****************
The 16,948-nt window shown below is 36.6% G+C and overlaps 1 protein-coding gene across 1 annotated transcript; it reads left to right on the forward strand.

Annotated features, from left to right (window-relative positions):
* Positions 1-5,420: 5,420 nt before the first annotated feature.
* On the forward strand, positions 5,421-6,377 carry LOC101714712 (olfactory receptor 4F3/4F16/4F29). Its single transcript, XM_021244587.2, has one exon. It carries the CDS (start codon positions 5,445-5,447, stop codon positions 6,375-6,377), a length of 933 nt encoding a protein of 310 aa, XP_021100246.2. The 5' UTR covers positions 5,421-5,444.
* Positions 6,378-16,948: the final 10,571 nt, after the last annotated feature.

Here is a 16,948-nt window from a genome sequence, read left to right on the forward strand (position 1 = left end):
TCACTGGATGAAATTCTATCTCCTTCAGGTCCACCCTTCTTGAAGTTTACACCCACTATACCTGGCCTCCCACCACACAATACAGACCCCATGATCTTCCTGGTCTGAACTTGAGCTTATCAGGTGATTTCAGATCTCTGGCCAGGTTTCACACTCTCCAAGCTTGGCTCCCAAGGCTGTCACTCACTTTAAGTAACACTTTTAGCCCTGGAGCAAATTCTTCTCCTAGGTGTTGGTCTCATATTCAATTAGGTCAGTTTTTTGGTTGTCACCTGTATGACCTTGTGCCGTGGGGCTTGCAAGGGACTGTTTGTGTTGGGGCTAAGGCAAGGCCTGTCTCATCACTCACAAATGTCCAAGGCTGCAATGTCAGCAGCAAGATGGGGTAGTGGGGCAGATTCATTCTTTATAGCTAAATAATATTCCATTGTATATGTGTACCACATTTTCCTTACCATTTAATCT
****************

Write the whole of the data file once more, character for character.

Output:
The 16,948-nt window shown below is 36.6% G+C and overlaps 1 protein-coding gene across 1 annotated transcript; it reads left to right on the forward strand.

Annotated features, from left to right (window-relative positions):
* Positions 1-5,420: 5,420 nt before the first annotated feature.
* On the forward strand, positions 5,421-6,377 carry LOC101714712 (olfactory receptor 4F3/4F16/4F29). Its single transcript, XM_021244587.2, has one exon. It carries the CDS (start codon positions 5,445-5,447, stop codon positions 6,375-6,377), a length of 933 nt encoding a protein of 310 aa, XP_021100246.2. The 5' UTR covers positions 5,421-5,444.
* Positions 6,378-16,948: the final 10,571 nt, after the last annotated feature.

Here is a 16,948-nt window from a genome sequence, read left to right on the forward strand (position 1 = left end):
TCACTGGATGAAATTCTATCTCCTTCAGGTCCACCCTTCTTGAAGTTTACACCCACTATACCTGGCCTCCCACCACACAATACAGACCCCATGATCTTCCTGGTCTGAACTTGAGCTTATCAGGTGATTTCAGATCTCTGGCCAGGTTTCACACTCTCCAAGCTTGGCTCCCAAGGCTGTCACTCACTTTAAGTAACACTTTTAGCCCTGGAGCAAATTCTTCTCCTAGGTGTTGGTCTCATATTCAATTAGGTCAGTTTTTTGGTTGTCACCTGTATGACCTTGTGCCGTGGGGCTTGCAAGGGACTGTTTGTGTTGGGGCTAAGGCAAGGCCTGTCTCATCACTCACAAATGTCCAAGGCTGCAATGTCAGCAGCAAGATGGGGTAGTGGGGCAGATTCATTCTTTATAGCTAAATAATATTCCATTGTATATGTGTACCACATTTTCCTTACCATTTAATCT